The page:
I am very intrigued by this concept you raise, DH. I had not thought of this before, but I intrinsically like the idea -- it's like you're paying off your mortgage, except that you're maintaining flexibility with the "extra payments" instead. Would something like VBTLX or VBILX qualify for the types of bonds you are referring to?
I think either of those would be fine. VBTLX is the Vanguard Total Bond Market Index fund. It yields 2.65% right now and has a duration of 4.97 years. That means if interest rates rise by 1% you can expect the price of the fund to decline by 4.97% about 2 years of interest. That's not great but it's not too risky. You can also expect that the yield would increase by the 1% so you'd be getting more return at the same time.
If that happened twice (a 2% interest rate rise) your principle would go down about 10% but you'd be getting a yield of 4.65% on the principle. The 2.65% yield is already close to the effective after-tax yield of paying toward a mortgage so it's already almost a wash. If your yield goes up you will be making more return on the bond fund that it costs in not paying extra on the mortgage. (But to be fair I guess we must calculate the yield on the total amount you had put in since you'll have less money earning the higher yield.) If you run the numbers it seems to work. I would definitely encourage you to do the analysis for yourself to confirm it for your situation. Don't forget that your bond fund yield is taxed lower than the mortgage deduction as well
VBILX is Vanguard's intermediate bond index. It yields 3.13% with a duration of 6.46 years. So there you'd get a little higher yield with somewhat more risk.
This is a little bit speculative. Bond funds are much more predictable than stock funds though. And there is a good chance that the funds managers can keep the fund's price from going down as much as expected by shortening the duration when an interest rate increase seems more likely. The Fed has stated a recipe for when this will happen too so no one should be surprised. But the VBTLX follows an index so it may actually not be as well protected.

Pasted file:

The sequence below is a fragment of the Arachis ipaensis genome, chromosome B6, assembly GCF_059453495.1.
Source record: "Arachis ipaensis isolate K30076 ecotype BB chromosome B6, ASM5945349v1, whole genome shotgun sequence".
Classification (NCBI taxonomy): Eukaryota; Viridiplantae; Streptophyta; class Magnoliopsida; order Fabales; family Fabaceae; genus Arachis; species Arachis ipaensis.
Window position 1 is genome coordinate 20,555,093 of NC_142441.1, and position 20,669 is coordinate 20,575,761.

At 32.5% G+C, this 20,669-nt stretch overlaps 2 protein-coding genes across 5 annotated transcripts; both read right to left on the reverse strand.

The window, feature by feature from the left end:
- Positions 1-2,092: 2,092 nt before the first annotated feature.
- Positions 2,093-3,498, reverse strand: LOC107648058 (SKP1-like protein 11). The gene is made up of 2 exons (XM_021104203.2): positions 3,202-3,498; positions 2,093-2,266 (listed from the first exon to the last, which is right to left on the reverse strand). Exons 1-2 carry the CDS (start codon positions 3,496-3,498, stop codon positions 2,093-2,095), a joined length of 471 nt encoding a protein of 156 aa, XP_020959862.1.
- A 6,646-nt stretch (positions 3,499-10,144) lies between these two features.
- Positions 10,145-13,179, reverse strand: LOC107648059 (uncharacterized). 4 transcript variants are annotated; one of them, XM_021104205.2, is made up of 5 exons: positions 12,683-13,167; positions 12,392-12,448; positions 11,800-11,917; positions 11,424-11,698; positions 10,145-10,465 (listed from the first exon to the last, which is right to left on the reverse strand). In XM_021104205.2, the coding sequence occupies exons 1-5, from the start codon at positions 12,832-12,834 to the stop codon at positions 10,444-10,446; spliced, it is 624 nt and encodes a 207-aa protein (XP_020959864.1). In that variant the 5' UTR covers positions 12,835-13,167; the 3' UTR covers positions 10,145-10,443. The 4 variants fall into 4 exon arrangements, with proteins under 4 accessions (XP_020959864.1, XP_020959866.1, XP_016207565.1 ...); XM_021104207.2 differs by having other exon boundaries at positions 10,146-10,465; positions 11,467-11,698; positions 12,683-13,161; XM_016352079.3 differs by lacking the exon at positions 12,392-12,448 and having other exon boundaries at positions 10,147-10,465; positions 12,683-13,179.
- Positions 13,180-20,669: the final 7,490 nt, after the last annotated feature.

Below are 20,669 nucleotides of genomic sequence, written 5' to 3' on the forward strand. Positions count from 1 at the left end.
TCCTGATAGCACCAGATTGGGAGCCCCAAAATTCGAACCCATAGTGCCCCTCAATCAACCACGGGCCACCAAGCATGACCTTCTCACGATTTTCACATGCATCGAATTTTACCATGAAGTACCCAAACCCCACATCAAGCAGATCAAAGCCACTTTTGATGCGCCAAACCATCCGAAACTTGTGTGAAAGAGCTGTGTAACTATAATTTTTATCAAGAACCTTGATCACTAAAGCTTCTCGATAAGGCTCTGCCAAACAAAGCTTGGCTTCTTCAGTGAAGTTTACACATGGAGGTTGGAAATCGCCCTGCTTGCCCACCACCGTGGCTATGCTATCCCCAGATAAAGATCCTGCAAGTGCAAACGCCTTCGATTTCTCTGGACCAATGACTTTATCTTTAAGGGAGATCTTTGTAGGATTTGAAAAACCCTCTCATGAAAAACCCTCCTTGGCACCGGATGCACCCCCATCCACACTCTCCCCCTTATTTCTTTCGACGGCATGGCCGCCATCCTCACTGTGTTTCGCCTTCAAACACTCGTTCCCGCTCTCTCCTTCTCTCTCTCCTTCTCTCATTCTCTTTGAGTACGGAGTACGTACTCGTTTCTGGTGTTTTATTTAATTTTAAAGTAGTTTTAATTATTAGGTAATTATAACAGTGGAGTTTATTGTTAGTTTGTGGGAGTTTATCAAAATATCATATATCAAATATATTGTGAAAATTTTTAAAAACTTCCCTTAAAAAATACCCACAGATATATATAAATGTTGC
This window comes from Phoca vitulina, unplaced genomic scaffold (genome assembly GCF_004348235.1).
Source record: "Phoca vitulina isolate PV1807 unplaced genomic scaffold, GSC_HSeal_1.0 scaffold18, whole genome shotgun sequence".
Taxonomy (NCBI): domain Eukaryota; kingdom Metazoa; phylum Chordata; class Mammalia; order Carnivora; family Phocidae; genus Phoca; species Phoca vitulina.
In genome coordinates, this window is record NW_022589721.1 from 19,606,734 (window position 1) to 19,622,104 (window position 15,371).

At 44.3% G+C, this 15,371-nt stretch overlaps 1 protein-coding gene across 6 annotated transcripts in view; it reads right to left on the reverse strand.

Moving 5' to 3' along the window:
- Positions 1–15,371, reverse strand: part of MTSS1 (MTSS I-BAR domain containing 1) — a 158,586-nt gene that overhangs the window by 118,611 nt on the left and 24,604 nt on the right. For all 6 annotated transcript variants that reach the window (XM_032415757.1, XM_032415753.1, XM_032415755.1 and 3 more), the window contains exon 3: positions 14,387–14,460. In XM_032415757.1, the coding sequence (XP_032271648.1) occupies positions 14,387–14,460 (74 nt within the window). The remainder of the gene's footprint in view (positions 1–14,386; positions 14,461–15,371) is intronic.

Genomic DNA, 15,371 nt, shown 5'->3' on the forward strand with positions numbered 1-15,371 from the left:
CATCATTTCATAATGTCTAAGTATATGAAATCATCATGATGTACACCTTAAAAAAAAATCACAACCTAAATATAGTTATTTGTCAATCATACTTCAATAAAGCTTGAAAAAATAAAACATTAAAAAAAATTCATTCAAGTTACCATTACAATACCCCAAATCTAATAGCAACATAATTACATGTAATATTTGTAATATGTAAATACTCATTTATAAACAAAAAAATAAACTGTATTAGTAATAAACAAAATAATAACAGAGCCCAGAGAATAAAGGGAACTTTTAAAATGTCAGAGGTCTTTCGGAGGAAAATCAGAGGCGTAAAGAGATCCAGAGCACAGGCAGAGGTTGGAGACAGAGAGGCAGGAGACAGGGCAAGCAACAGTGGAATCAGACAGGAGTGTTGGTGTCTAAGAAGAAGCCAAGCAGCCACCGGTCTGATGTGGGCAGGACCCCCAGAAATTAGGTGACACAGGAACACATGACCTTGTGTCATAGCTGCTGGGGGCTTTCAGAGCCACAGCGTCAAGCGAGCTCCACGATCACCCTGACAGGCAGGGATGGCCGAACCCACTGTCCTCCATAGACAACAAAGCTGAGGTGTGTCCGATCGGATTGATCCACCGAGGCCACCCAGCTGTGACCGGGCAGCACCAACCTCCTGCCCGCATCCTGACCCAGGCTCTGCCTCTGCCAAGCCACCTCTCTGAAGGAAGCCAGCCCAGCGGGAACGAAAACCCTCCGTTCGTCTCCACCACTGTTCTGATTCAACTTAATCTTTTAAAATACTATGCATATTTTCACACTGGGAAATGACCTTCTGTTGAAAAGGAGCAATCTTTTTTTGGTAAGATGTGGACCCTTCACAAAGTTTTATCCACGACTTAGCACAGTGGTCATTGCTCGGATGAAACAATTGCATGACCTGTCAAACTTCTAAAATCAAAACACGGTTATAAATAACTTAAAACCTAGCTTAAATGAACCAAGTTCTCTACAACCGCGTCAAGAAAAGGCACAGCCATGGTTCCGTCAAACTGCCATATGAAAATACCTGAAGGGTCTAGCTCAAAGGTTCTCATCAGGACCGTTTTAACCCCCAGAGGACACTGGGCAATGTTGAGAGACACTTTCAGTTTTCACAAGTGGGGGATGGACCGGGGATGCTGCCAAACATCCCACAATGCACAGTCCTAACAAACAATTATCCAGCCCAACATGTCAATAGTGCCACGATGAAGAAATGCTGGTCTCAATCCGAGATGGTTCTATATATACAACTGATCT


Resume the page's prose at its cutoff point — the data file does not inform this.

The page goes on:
Personally I use the T. Rowe Price Corporate Income fund for my mortgage offset pool. It yields about 3.75% and has a duration of about 7 years. I am taking a little risk but I am comfortable with that. Of the two funds you mentioned I think I would prefer the VBILX because it does not have to blindly follow an index. The trouble with following a bond index is that record low rates are causing corporations, countries, and the US government to refinance debt by issuing long term bonds and repaying shorter term higher rate notes. This is driving out the duration of indexes and setting up a potential long bond bubble. When rates eventually rise the longer term bonds and funds will get hurt the most. That's why some active management and keeping an eye on the duration of your fund is a good idea.
Really though, taking this approach is not about yield over the next few years. Right now it is roughly a break even. You can do it with little or no risk right now and basically make a bet that the average bond return over the next 30 years (or the remaining term of your mortgage) will be higher than your mortgage rate. With rates at historic lows, that seems like a fairly safe bet.